Kristin's family's South Beach facilites, the main cottage and the overflow called Bunchberry, and out of the frame to the left, a converted storage shed remodelled for the younger members of the clan, and behind the trees, the gross outhouse.

Bunchberry. Normally, that's for us, but this time we're in the master bedroom, and David gets the overflow amenities; which are just as cosy.

That's the kids' well-appointed pad (formerly Fr Richard's stash of expensively useless power tools and some guns, which have been disposed of in the approved manner).

We're off for a short walk and limp up the beach a short ways.

Profoundly glad not to have been here when this was going on

David is chilling out, which is recommended for everyone, but Melvin seems to be looking round for opportunities.

Two little feline demons -- when they act in concert, anything could happen.

They've taken a notion, and are refining it now.

That's a proper mess, please let them stay out of that.

Melvin is evidently supervising, Choupette is up to something ill-advised.

Choupette's always seeking out a challenge -- and last year, Melvin leveraged himself up, miraculously, over one of those sandy overhangs.

Not to be outdone, Choupette is routefinding, like any good climber searching out the route's weak points.

Choupette's not used to sandy overhangs, and needs some sound advice.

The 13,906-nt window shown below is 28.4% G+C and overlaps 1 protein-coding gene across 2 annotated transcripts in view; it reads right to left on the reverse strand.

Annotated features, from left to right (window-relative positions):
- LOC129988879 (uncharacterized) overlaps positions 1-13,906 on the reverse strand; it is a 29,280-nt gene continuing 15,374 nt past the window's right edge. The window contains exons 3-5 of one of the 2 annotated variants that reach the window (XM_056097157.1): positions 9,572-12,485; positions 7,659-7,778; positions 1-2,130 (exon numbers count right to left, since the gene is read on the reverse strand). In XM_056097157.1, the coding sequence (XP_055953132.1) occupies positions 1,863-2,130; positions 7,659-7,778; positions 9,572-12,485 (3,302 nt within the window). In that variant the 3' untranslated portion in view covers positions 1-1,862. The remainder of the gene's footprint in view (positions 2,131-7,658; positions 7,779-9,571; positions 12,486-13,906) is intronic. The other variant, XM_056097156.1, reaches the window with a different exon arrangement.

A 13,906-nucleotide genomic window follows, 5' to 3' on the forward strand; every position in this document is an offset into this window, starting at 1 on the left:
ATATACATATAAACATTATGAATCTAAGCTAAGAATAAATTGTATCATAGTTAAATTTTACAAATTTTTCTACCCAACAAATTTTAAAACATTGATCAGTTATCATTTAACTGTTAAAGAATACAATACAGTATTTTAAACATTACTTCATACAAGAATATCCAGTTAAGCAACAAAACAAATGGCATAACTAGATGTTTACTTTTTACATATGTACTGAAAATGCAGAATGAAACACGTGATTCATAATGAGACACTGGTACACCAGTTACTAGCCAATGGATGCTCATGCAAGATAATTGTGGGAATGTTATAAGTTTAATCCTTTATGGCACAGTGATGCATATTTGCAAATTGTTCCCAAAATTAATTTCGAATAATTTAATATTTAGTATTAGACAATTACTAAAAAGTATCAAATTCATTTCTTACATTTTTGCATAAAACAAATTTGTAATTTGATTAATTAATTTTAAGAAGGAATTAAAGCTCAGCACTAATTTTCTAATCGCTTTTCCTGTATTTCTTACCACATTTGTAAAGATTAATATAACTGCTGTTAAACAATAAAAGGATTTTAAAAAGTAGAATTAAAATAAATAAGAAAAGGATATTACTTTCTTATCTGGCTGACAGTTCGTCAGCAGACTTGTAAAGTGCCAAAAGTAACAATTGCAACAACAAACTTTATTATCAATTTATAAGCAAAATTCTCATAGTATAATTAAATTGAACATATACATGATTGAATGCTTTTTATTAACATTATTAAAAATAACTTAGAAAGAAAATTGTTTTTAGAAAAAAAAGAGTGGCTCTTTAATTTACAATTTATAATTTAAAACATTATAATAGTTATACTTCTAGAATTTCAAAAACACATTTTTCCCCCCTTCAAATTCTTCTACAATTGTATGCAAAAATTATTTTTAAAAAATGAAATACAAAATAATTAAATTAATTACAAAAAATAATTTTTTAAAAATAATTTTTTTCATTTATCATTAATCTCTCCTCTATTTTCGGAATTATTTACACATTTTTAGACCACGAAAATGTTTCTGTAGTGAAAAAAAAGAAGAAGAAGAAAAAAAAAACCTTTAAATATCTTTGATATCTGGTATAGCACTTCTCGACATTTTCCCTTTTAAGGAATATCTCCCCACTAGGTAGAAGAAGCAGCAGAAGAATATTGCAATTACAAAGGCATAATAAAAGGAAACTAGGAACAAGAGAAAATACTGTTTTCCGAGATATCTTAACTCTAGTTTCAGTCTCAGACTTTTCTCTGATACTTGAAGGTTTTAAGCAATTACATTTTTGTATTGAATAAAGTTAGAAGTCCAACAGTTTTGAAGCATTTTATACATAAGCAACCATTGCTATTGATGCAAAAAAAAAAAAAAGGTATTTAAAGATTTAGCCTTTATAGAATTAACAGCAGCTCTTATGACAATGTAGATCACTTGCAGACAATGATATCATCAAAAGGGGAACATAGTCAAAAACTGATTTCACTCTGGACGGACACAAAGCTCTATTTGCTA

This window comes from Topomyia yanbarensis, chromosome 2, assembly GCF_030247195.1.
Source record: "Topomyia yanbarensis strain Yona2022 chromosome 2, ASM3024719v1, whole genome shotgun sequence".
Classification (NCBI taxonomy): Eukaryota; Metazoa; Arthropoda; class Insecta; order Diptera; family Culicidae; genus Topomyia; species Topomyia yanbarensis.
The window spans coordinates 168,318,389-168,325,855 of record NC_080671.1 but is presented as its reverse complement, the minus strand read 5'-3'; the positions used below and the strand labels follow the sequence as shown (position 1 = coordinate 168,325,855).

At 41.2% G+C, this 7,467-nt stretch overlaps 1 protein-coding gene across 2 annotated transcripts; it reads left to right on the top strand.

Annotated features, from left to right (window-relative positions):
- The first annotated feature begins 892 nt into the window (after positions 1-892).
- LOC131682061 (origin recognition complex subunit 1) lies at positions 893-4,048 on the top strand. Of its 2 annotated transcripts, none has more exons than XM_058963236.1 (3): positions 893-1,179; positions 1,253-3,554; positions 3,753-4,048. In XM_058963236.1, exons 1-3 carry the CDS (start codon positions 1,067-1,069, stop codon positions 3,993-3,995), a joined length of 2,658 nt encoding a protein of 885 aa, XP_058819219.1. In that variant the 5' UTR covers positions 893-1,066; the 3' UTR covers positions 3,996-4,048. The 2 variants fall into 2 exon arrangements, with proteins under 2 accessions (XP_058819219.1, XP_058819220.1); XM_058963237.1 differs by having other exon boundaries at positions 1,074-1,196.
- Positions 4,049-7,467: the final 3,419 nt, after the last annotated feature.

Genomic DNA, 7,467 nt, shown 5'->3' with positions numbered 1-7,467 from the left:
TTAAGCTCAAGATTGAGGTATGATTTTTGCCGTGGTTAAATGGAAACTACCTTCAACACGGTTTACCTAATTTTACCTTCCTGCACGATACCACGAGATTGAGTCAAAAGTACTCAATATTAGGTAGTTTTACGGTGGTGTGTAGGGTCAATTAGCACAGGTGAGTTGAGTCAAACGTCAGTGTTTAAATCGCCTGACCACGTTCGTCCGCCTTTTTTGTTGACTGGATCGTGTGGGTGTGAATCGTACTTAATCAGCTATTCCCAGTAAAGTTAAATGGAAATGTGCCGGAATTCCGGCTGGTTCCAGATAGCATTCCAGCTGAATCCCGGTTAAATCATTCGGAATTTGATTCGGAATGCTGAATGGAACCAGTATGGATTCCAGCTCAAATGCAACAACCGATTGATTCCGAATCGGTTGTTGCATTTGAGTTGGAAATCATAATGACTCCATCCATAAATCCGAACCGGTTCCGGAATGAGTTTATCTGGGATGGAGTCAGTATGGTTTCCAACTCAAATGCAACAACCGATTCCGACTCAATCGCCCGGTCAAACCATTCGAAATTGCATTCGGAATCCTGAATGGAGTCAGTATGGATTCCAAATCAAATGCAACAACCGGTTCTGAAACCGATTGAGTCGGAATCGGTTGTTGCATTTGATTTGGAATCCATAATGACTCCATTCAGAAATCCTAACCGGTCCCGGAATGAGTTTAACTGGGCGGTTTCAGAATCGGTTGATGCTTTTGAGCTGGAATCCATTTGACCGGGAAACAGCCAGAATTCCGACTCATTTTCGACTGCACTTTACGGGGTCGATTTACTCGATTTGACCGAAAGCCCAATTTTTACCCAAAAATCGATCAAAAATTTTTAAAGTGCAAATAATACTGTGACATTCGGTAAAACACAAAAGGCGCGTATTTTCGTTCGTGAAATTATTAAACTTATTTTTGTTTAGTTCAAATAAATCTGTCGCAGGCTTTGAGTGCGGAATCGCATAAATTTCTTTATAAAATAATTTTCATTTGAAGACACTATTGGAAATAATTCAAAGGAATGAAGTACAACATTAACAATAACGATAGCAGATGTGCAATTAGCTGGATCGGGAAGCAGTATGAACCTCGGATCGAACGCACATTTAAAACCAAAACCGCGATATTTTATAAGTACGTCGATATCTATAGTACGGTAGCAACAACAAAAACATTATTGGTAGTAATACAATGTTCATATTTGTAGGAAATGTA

Luckily, Melvin's here to advise . . .

. . . and to look for a more promising point of attack. But this isn't any better.

Got it. Melvin's up and over -- Choupette's doubtful but entirely willing.

But she just can't get it done. Maybe next year.

But as ever, Choupette makes friends so easily that it embarrasses all of us humans.

Melvin's ascent into the forest above was not so convenient for us -- we've just spent 20 minutes trying to get a visual and talk him out of the foliage, and back towards home.

But all's well that ends well (they say) -- Melvin is exhausted from running all round in the sand, trying to keep up with youthful Choupette, and can only stare at the floorboards and breathe pantingly. Stertorously, we might say.

But Choupette's always ready for another challenge -- in this case, climbing up a ladder into the loft . . .

. . . and refusing to come down again.

The next day, looks like the surf's up.

Unfortunately, the front and back doors are selflocking, and the keys are inside. So we need to find a least-damaging solution. Kristin's found one, but we now need a volunteer to get it done. All good on you, David.

31 July is rather a white-cappy sort of day, after last night's meteorological shenanigans.

-- Sorry, you cannot pass. (Ausweis papiere bitte!)

Surf's up and sun's out, and Choupette wants to know what we're reading this morning. -- Never mind, Choupette.
(The novel is the first in a new detective series by Ann Cleeves, following her previous two series, Vera in York and Jimmy Perez on Shetland, both made into entertaining TV series, but this one is set in Devon and struck me as more soap opera than mystery.)

It's evidently a suntanning sort of day.

And David looks very relaxed indeed. Good on him. The sound of the surf can help with that.

That's probably a stork.

Brief consultations, always interesting when David's here, but . . .

. . . in the meantime, one of our party feels compelled to hobble down the beach a ways and record all of this arboreal carnage for the future generations.

Next up: Lake Superior: Beach art, and a look at the Porkies

Summer 2021

By way of background, this provides some context to Lake Superior's dead tree harvest . . .

After all, this is known as 'the Shipwreck Coast'.


Feedback and suggestions are welcome if positive, resented if negative, . All rights reserved, all wrongs avenged. Posted 27 August 2021.